The workspace of Autocad 2d includes two working environments which work hand in hand. These can be viewed in the Status bar at the bottom of your screen under the Model and Layout tabs. By default we have two layouts but you can create up to 100 in a single drawing. Usually two or three is all you need.
We always create our drawings in Model space. In contrast the Layout tabs represent our Paper sheets, that is, how the drawing will be displayed when printed. To this we usually add a title block with drawing and company details. We may also arrange multiple views of the model, for drawing details, for example. These could be shown at different scales.
By default the drawing opens in Model space and we inspect the various layouts by double-clicking on their respective tabs. The majority of the drafting work takes place within the Model space, and we switch to the paper layouts when we are ready to print. The model space is three-dimensional and infinite in space, but you would only use the vertical z-axis if you were working on a 3D model; in most drafting cases we use only the x and y-axes. We can think of this as if we are looking down the z-axis at a drawing placed on the floor.
Each paper space layout represents a sheet of paper as it will be printed (Autocad calls this plotting). For example we can set up paper sheets for A4, A3, A2 sizes, etc. And in each Layout we could create a few Viewport windows, displaying the objects we’ve created in our Model space. We generally draw to real-world scale; that is 1:1. We can think of these viewports as windows looking into our Model space, and it’s these viewport windows that we scale, not the actual objects themselves. We can create a new viewport window by typing MV (for Make View) into the Command line or at the cursor, if we have Dynamic Input activated.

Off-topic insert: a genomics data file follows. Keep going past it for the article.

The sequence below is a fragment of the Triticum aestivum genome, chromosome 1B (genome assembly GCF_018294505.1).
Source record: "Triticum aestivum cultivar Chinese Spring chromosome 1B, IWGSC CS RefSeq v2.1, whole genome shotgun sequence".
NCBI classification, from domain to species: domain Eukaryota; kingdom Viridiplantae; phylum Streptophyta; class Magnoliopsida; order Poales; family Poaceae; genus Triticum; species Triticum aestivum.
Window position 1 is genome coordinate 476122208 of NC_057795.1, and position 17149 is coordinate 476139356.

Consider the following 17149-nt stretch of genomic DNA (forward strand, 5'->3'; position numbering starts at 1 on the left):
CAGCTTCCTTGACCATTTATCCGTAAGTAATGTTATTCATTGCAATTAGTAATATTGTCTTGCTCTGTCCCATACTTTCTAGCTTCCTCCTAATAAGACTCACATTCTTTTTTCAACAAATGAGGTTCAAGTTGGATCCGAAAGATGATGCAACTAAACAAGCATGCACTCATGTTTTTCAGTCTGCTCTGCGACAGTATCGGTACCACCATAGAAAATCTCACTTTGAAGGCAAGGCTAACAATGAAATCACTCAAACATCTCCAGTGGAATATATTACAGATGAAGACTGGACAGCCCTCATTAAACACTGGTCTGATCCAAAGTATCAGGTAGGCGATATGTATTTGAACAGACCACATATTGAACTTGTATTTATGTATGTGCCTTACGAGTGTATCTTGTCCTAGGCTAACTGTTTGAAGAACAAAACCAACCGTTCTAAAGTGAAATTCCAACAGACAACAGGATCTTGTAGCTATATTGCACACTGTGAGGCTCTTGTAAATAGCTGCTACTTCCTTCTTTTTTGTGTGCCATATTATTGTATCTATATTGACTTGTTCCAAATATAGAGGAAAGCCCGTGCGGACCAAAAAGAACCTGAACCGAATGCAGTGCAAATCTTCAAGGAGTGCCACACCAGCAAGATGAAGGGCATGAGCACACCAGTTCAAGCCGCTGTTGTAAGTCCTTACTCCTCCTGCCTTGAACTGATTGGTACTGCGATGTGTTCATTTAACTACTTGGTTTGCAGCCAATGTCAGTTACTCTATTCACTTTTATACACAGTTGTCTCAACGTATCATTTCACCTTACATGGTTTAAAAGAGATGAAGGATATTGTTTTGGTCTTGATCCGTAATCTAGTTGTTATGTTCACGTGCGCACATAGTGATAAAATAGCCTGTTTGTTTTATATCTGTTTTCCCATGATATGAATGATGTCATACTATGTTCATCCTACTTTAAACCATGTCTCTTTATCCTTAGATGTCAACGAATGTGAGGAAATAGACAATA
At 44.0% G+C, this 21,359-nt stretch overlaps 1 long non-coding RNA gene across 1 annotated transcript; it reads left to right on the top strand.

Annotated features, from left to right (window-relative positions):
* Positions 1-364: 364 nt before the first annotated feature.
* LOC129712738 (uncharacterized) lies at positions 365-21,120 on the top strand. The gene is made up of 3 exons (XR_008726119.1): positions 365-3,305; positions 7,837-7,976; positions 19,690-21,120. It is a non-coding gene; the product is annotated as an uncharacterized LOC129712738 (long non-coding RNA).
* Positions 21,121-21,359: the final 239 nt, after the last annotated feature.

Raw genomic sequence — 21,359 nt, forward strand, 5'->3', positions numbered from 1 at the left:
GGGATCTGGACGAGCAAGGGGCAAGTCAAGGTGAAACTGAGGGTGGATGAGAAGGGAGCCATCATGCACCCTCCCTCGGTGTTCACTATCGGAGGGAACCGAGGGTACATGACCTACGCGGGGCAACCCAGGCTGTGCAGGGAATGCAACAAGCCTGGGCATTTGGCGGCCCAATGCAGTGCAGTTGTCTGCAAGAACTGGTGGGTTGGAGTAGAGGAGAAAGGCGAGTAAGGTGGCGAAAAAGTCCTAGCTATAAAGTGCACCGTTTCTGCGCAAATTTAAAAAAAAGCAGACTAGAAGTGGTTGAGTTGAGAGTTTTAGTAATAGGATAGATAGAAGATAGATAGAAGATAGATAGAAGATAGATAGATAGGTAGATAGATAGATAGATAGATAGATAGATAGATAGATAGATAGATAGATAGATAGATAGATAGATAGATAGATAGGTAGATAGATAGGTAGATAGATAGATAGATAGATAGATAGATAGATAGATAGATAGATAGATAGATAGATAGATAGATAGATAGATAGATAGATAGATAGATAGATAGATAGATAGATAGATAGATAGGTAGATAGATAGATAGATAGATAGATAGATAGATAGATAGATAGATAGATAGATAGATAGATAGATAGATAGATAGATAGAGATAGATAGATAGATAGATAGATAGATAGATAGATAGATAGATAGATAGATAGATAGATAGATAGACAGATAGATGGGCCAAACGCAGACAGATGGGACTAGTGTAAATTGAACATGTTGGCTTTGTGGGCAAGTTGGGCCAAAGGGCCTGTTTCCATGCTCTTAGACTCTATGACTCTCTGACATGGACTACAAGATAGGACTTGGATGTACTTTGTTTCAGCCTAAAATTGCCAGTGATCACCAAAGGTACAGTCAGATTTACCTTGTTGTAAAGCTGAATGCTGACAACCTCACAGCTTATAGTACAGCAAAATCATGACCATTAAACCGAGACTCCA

Each new drawing has two layout tabs by default, named Layout 1 and Layout 2. If we start drawing using a template drawing, however, these default layouts may differ. We can create as many layouts as needed by simply just right-clicking on the Layout tab, and selecting an option. Users of the Macintosh version of Autocad need to go to the top Insert menu, and select Layout and Layout from Template. Or Insert, Layout, and Layout Wizard.
We usually add our dimensions in the Model space, and in Paper space we add borders, title blocks and company logos and details. We also tend to print from the Paper space by right-clicking on a Layout tab to enter the Page Setup Manager. Doing so will open up a dialog box where we may select our printer and paper size, or create a PDF. The scale in this dialog box is usually kept to 1:1. To set up our required paper size, etc, we click the Modify button. These may also be accessed in the top left Application button (PC), and choose Plot. We may also click the Preview button to view how the drawing will look as a PDF, and make final Offset adjustments to the window position.
As can be seen, working with layouts is a crucial part of the Autocad 2D workflow, almost as important as the drawing itself.
Tom Gillan has been training Autocad 2D to corporate clients in Sydney for over seven years. Visit our website for more information at Design Workshop Sydney.